Monday, July 18, 2016
Before we continue, a little backstory.
It is many years ago. My son is in elementary school and has decided to become a Scout. This is a wonderful experience and keeps him busy in a productive and appropriate way. He builds birdhouses, creates mosaics out of dishes he gets to break, and, thanks to his overzealous mother, earns more badges than any young boy ever truly needs. He goes to camp, discovers a love for archery, and gets super excited about not bathing the entire time he is away from home. He also makes new friends. Among these friends are two little boys who are twins.
This is not a best buds kind of friendship but is an acquaintance that is both comfortable and strong. I get to know the mother. Our connection is the same as that of the boys. I like her energy. I like her spirit. She is a beautiful soul with a smile that is too big for her face. She is one of those people who smiles with all of her face. As the years go by and those boys grow into men, the mother and I cross paths many times in many ways.
Then one day, the mother posts on Facebook that she has been diagnosed and the prognosis is not good. She sets up a hospital bed in her home. Friends bring dinners. Her husband coordinates surprises and visits from those who care. Her boys prepare for a day when she will no longer be physically a part of their lives. This is too soon, too early, too much for anyone to grasp. Cancer has its own mind and does as it will damn well please.
This woman creates a Facebook page dedicated to her dying and death. Only she could pull off a feat this strange. She refuses to allow this space or the people who read it to become morose. This is her page, a page of love and energy and sunshine and good will. Her dying will be as was her life. I do my best to infect her friends with my positive vibes. She has messaged me to insist I do. Through this page, I am strengthened, I am comforted, I am moved to put both life and death in proper place. Through this page, I also make a friend. We become a close group, the followers of this page. We connect in a way we ordinarily might not. And, so, this new friend and I gel from moment one.
This friend and I exchange many of those conversations all friends know. “You should come down sometime.” “We need to meet for lunch.” “Let’s plan a time to get together.” Of course we never do. We live in different states and have our own busy lives. Two years pass and never once do we meet. Never once do we meet until I am watching, tonight, my baguette and bagged salad being scanned by the clerk. “Tammie?” “Holly!” Of all the stores, of all the places, we are in line next to each other at this point, at this time, sharing a hug that is bigger than hugs, sharing a hug because of a woman who refused to die.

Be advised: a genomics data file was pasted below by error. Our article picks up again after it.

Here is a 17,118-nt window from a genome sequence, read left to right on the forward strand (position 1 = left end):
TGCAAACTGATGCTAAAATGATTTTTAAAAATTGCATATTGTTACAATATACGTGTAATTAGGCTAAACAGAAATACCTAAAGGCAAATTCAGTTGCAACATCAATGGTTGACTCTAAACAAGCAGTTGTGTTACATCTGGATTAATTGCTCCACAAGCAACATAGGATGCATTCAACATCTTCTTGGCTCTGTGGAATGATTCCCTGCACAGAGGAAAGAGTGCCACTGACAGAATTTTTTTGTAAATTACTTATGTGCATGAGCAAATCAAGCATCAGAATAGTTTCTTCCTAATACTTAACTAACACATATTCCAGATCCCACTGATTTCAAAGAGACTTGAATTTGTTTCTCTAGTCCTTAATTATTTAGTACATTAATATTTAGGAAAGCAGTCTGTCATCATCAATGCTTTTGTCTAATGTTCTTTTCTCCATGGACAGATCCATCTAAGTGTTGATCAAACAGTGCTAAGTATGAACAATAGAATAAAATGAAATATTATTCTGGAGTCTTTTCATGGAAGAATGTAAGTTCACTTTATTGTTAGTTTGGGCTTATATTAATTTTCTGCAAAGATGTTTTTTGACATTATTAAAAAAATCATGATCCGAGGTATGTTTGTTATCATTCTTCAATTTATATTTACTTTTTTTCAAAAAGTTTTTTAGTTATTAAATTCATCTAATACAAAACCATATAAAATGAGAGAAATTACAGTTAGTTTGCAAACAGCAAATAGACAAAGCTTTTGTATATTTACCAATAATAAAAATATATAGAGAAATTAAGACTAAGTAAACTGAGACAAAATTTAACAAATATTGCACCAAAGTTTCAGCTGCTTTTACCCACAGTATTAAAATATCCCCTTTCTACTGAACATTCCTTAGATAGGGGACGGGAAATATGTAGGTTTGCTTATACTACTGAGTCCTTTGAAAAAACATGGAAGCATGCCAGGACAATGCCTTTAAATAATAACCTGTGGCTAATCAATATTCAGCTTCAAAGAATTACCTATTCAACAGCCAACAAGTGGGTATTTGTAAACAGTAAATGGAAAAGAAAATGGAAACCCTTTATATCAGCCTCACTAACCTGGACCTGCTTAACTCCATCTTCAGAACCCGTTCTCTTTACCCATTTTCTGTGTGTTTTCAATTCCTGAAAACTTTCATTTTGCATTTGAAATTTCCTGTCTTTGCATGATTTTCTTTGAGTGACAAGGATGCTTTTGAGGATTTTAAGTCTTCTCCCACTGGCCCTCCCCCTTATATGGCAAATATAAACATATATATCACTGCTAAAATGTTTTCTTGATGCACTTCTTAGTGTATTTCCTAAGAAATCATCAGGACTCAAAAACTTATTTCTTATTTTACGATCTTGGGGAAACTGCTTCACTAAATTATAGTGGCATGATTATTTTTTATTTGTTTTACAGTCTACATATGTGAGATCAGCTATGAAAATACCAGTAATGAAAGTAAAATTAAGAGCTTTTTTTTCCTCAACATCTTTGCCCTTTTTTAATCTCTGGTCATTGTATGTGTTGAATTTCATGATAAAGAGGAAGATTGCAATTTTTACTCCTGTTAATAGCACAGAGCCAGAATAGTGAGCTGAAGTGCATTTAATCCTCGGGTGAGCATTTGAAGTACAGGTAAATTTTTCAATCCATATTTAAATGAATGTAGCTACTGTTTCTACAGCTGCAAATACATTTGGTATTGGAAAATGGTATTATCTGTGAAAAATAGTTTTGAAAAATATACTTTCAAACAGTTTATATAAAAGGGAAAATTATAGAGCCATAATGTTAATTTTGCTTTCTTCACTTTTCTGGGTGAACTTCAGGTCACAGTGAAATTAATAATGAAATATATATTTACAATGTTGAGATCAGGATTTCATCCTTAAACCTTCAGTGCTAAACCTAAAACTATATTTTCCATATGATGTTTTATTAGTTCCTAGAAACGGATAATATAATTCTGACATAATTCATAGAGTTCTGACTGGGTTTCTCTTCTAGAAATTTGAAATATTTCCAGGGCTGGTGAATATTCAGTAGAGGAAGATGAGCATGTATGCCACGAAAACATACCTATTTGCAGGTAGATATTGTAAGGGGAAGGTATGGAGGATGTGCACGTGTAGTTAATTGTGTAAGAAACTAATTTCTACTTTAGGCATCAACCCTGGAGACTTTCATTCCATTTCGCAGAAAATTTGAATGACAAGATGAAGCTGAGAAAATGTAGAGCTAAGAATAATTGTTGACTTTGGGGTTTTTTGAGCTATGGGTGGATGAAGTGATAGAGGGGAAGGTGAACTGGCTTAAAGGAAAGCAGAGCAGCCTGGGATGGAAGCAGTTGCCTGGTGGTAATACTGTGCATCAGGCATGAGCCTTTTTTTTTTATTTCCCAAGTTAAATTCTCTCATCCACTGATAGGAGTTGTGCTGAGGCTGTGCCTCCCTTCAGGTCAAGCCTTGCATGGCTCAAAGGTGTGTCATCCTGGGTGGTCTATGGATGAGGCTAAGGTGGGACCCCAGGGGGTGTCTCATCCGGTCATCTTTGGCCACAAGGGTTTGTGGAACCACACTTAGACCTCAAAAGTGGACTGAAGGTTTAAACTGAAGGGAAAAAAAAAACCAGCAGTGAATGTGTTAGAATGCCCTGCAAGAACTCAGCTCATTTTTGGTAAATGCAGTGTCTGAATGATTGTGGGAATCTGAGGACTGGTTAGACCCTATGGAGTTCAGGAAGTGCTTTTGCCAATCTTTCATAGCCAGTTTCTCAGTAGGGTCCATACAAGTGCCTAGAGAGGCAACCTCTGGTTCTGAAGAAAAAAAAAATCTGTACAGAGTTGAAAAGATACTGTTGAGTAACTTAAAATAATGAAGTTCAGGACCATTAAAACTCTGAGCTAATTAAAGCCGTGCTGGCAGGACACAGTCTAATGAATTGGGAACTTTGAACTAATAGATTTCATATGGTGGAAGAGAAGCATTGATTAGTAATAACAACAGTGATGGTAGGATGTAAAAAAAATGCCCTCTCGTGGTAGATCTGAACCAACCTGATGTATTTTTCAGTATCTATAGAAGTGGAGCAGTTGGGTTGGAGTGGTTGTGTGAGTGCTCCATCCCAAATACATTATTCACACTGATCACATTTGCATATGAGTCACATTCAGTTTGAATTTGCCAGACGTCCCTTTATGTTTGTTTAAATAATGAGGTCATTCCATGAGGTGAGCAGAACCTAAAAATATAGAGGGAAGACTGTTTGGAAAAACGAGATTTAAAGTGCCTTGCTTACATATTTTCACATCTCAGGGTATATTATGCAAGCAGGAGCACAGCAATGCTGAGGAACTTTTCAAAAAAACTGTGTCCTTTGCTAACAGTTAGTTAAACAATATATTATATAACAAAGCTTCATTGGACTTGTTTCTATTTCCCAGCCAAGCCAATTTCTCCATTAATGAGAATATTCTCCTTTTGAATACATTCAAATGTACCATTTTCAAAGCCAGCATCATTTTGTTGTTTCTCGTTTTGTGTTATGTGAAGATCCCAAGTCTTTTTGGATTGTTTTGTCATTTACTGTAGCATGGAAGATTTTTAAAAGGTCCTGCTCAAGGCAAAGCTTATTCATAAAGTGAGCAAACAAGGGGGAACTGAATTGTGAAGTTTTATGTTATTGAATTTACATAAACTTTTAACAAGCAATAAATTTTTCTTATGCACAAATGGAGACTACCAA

We love you, Kelly, for who you were and for how you lived. Thank you for never being afraid to just be you.
Sunday, July 17, 2016
As it happens, I would remain on those bleachers, metaphorically speaking, for most of my life.
I found the following words on a blog once. The words sat inside my head and grabbed at my heart. I was certain the floodgates were, indeed, bursting and ready to be opened. The author beautifully penned, “Whether you’ll admit it or not, there are dreams you’ve kept since childhood. There are things out there that make you come alive. There is a burden in your soul that feels like it’s been lit on fire, and it makes it difficult to speak, and you fumble for the words, and you ache to quench the thirst. What could it look like if you just opened the flood gates and let the passion pour out?”
What could it look like?
Have you ever struggled with this? You know there is more of you inside than what you have shared with the world thus far. I was going through a difficult period in my life, recently, when a friend sent me the following. I feel the flame is ready now, ready to spread its light and joy. My friend said, “I see you as a dancing flame of an exotic candle. Moving silently, bending and throwing light in blue and white and sparkles. No one blows it out.”
No one blows it out. No one blows it out but me. I may be guilty of having blown out my own light.
I attended my high school reunion last night, my thirty-fifth. We are somewhere between showing up pregnant to these things and showing up with walkers. At one point, I was just inebriated enough to allow a friend to encourage me to dance. For two seconds. I danced for two seconds. I forgot for a minute to care. I danced only because a small group of us joined in a circle and held hands as we swayed back and forth. It was lame, really, as far as dancing goes but I was not alone. That’s what mattered most. I was not alone. I was surrounded by those encouraging me to open the floodgates, to relight my flame. “I want to dance, but I can’t,” I told my friend. “It’s already inside of you,” she assured me. “I’ve seen glimpses. You just have to find it and let it out.”
I just have to find it and let it out. I’ve imprisoned my own spark.
I am transitioning in my life. Transitions are never pretty or easy or always even desired. But they are necessary for growth. Growth is necessary for life. And life, well, life just happens as a matter of breathing. It has been a long winter. It has been a long life of covering and hiding and piling on sweater after sweater. It is time now to shed those many layers and find out what lies beneath. It is time, my friends. It is time to dance.